Monday, April 5, 2010

Man's Search for Meaning by Viktor E. Frankl

“Everything can be taken from a man but one thing: the last of the human freedoms—to choose one’s attitude in any given set of circumstances…it is this spiritual freedom—which cannot be taken away—that makes life meaningful and purposeful. “

Man's Search for Meaning is one of my all-time top ten reads. Few books have influenced me as deeply and caused me to reflect as much as this book.

Viktor Frankl was a survivor of four different concentration camps, including Auschwitz. While he labored to preserve his own life, his parents, brother, and pregnant wife perished in the camps.

While Viktor struggled in the camps, he observed the nature of the prisoners and how the prisoners reacted to extreme depravity and loss of identity. Because of his unique background in psychoanalysis, Viktor was able to deduce conclusions about the nature of mankind.

What I liked:

Here are some thoughts and quotes that I highlighted in the book:

• He found that the worst part of being physically beaten was the “mental agony caused by the injustice”.

• When the majority of the prisoners were allowed to work near to each other and were not closely watched, they would discuss food in detail.

• The sexual urge was generally absent, probably because of a lack of nourishment.

• “Love is the ultimate and highest goal to which man can aspire. “

• “Love goes very beyond the physical person of the beloved.”

• “As the inner life of the prisoner tended to become more intense, he also experienced the beauty of art and nature as never before. “

• “They were able to retreat from their terrible surroundings to a life of inner riches and spiritual freedom. “

• “The ‘size’ of human suffering is absolutely relative…it completely fills the human soul and conscious mind, no matter whether the suffering is great or little.”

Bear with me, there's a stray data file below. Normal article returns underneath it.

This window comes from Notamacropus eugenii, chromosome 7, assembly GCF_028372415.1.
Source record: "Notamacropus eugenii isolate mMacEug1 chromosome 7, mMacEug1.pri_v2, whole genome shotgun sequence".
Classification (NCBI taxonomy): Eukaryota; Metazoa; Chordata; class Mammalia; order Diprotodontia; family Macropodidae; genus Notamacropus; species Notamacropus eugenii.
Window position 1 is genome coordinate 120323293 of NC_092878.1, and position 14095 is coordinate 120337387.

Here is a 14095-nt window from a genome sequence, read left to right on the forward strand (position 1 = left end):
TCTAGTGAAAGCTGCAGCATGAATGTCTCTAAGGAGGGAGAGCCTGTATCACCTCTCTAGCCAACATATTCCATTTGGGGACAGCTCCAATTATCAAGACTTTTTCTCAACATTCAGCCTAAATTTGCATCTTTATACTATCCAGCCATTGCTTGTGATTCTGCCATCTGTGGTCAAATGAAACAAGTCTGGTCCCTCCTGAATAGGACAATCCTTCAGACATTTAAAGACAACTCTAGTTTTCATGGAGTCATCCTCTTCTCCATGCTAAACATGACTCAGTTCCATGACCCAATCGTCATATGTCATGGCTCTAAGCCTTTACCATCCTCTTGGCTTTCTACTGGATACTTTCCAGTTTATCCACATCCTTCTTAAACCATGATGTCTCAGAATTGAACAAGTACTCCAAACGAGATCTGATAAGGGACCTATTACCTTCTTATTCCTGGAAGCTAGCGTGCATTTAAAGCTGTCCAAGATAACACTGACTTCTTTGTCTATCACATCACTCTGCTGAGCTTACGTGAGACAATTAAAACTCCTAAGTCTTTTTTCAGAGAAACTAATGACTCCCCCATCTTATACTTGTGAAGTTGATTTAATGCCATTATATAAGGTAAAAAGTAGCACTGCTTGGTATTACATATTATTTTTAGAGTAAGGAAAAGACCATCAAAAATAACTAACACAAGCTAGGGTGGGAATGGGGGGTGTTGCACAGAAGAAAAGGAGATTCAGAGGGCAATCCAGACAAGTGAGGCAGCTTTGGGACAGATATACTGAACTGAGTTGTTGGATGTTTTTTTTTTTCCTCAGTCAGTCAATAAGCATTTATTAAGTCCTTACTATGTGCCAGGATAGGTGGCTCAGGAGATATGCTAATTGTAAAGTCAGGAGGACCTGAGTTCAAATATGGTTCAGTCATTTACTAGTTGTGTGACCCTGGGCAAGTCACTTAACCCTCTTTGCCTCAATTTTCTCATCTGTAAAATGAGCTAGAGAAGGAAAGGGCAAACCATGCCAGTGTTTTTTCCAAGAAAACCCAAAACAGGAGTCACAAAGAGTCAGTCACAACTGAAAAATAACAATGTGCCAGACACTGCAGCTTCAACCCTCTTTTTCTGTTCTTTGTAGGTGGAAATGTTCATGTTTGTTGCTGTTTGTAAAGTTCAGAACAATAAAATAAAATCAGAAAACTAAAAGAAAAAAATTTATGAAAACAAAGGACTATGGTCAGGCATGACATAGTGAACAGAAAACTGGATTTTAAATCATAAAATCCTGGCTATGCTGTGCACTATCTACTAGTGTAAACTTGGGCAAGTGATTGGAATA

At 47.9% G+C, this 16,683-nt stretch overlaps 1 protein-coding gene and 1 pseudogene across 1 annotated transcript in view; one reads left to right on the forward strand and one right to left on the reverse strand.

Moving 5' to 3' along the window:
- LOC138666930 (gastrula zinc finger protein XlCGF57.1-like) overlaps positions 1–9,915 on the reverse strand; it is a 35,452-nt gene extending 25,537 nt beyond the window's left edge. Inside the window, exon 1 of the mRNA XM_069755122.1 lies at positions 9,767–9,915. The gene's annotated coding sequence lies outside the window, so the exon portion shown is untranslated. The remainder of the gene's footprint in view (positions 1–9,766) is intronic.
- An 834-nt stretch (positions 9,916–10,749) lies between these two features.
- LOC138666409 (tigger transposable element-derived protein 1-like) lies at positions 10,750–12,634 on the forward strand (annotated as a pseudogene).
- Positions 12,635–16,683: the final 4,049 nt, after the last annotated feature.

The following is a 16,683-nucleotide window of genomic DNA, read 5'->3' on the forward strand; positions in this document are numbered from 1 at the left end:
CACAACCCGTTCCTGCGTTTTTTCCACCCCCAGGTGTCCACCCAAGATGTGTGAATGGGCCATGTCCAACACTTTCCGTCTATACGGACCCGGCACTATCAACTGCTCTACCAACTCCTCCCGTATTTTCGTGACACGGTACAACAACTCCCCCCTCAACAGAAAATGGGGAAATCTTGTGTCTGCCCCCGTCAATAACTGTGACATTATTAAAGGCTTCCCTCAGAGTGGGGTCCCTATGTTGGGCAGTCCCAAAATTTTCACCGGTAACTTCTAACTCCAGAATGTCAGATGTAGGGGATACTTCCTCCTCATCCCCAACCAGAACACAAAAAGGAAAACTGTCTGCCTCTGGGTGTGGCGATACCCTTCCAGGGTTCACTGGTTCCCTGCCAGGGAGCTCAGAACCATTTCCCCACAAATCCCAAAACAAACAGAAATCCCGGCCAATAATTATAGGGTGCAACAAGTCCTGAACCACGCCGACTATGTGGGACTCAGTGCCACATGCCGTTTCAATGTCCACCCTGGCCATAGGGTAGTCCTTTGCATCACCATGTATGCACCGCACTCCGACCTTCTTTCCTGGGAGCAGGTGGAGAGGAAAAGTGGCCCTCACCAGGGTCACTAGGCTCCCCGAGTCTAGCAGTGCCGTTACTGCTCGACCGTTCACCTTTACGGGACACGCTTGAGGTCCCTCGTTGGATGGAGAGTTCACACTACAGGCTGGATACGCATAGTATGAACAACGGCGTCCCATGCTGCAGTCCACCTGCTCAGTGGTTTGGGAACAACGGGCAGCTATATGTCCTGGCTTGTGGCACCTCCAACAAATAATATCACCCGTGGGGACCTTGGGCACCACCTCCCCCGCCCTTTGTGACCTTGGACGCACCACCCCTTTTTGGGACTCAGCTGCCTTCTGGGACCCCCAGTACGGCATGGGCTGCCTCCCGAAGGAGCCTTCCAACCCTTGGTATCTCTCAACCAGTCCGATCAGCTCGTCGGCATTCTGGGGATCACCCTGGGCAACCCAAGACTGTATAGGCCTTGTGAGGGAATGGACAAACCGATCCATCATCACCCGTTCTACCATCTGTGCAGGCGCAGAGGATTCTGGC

• “The camp inmate was frightened of making decisions and of taking any sort of initiative whatsoever.”

• “The consciousness of one’s inner value is anchored in higher, more spiritual things and cannot be shaken by camp life. But how many free men, let alone prisoners, possess it?”

• “A man who becomes conscious of the responsibility he bears toward a human being…or to an unfinished work will never be able to throw away his life.”

What I would have changed:

This book is autobiographical and as such, the content isn’t really open for debate. The book can be eye opening to those who are sensitive to information about the holocaust.

Although I read both sections I and II of the book, I found it hard to get through the second half. The first section is Viktor’s story and the second section tells of the science of “logotherapy”, from the Greek word logos ("meaning") which he created. Both sections are worth reading, but the second section is less like a story and more like a textbook.

I gave this book 5/5 stars.

Purchase: Man's Search for Meaning
Barnes and Noble

Genre: nonfiction, autobiography, history, philosophy, psychology

Publisher: June 14th 2006 by Beacon Press (first published 1946)

Mass Market Paperback, 165 pages

Where I got the book: Barnes and Noble store

Food to eat while reading: Staff of Life Bread

No comments:

Post a Comment

Leave me a comment-I'd love to hear what you think!